NEWS BRIEF A federal judge ruled Wednesday to extend the registration deadline for voters in Florida by six more days due to Hurricane Matthew, which passed near the key battleground state last week.
“No right is more precious than having a voice in our elections,” Mark Walker, the U.S. district judge for the northern district of Florida, said Wednesday in Tallahassee during the hearing.
Walker ruled in favor of the Florida Democratic Party, which on Sunday sued Rick Scott, the Florida governor, demanding that the voter registration deadline be pushed back by one week. The lawsuit said the looming October 11 deadline and the storm forced voters “to choose between their safety and the safety of their families, on one hand, and their fundamental right to vote, on the other hand.”
Nearly 1.5 million Florida residents were told Thursday to evacuate because of Hurricane Matthew, which passed several hundred miles offshore but produced heavy rains and powerful winds in the northern part of the state. The damage caused by the storm resulted in the deaths of at least five people and caused nearly 1 million people to lose power. It remains unclear how many people have been able to return to their homes.
Scott refused initial requests made by Robby Mook, Hillary Clinton’s campaign manager, Thursday to extend the registration deadline on account of the storm, so the state’s Democratic Party decided to legal action, the Miami Herald reported.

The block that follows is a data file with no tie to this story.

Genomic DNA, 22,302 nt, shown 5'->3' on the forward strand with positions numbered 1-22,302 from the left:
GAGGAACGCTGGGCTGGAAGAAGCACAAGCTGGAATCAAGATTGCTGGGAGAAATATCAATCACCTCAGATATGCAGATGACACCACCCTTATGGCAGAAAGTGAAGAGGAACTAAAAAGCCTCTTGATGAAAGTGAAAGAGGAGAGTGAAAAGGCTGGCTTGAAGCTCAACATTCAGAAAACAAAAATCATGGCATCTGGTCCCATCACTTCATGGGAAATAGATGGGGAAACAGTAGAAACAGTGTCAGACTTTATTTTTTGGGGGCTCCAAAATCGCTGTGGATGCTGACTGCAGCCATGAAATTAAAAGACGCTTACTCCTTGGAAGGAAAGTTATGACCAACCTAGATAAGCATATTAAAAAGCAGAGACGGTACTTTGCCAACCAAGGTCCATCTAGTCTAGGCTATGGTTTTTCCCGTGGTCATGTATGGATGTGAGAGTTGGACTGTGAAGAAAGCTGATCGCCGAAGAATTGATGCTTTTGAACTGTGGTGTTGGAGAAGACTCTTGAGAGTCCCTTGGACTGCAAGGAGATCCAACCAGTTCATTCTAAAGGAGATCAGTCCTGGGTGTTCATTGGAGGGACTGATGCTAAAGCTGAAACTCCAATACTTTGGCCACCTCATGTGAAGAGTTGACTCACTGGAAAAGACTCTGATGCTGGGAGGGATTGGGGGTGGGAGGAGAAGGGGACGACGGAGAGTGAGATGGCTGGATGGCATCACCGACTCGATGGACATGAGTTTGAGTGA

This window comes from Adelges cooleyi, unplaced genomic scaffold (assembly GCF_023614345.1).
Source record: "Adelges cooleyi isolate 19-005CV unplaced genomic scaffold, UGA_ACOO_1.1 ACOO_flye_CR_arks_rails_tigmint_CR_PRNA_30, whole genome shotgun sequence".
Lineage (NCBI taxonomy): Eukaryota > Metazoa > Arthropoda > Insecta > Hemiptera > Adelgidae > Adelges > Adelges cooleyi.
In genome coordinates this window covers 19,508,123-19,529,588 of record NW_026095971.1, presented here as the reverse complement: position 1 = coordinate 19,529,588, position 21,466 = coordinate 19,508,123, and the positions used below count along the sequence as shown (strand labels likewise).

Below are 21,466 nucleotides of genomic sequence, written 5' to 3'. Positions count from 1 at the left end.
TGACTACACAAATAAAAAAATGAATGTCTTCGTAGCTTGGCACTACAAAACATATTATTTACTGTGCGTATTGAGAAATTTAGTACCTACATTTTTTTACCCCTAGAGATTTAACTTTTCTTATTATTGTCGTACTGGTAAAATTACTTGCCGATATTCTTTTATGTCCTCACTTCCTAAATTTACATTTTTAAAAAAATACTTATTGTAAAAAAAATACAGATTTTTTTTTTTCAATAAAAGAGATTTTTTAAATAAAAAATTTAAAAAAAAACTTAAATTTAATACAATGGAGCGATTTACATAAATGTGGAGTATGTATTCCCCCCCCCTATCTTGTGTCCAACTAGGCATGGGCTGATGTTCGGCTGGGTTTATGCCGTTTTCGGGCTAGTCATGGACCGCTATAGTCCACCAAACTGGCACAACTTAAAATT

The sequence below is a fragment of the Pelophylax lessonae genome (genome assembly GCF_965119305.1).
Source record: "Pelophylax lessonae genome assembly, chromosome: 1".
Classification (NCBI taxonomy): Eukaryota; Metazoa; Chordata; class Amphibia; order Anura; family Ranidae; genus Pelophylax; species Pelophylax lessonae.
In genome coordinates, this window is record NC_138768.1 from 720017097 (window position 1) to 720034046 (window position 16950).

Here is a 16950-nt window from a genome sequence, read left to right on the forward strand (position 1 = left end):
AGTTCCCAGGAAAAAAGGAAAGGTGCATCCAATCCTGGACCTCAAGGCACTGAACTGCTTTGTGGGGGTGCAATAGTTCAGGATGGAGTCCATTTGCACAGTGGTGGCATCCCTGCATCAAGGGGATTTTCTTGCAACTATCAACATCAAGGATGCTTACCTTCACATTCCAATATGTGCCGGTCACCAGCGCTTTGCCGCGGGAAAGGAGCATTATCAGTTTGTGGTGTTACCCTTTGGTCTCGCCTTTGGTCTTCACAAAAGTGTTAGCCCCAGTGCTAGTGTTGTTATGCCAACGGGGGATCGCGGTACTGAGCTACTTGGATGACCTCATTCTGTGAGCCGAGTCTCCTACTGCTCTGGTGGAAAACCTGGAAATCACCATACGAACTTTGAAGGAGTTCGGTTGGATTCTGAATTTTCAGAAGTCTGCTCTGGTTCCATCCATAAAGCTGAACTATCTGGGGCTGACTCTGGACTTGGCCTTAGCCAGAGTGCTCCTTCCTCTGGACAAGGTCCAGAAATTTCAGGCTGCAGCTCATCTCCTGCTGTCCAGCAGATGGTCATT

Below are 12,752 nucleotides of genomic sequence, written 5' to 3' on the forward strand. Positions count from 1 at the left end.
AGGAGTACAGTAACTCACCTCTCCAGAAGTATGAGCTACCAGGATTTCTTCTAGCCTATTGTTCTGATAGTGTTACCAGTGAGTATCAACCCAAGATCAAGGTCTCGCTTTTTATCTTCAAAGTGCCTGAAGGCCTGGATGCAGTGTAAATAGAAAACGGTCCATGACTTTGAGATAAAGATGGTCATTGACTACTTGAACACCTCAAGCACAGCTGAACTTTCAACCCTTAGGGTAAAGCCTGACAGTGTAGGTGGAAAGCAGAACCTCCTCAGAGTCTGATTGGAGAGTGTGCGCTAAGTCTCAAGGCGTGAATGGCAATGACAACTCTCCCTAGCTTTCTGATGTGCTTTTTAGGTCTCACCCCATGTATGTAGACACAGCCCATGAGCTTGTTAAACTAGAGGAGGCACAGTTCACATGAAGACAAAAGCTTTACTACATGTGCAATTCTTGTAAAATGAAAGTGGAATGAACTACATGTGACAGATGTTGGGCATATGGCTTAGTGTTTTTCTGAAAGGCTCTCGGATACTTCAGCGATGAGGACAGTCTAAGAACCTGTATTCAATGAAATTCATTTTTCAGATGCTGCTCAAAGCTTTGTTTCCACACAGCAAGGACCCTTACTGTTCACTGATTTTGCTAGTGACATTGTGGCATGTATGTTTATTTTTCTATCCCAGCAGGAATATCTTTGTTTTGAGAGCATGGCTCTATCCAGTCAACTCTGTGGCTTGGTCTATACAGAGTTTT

“Everybody has had a lot of time to register,” the Republican governor said in response to requests. “On top of that, we have lots of opportunities to vote: early voting, absentee voting, Election Day. So I don’t intend to make any changes.”
The ruling could affect the electoral outcome of the key swing state, which boasts 29 electoral votes. According to a recent poll by Real Clear Politics, Clinton, the Democratic presidential candidate, holds a nearly three-point lead in the state over her opponent, Donald Trump.
Other states affected by Hurricane Matthew have also taken action to ensure voters’ access to the polls. South Carolina extended its voter registration deadline and Georgia encouraged voters to register online.
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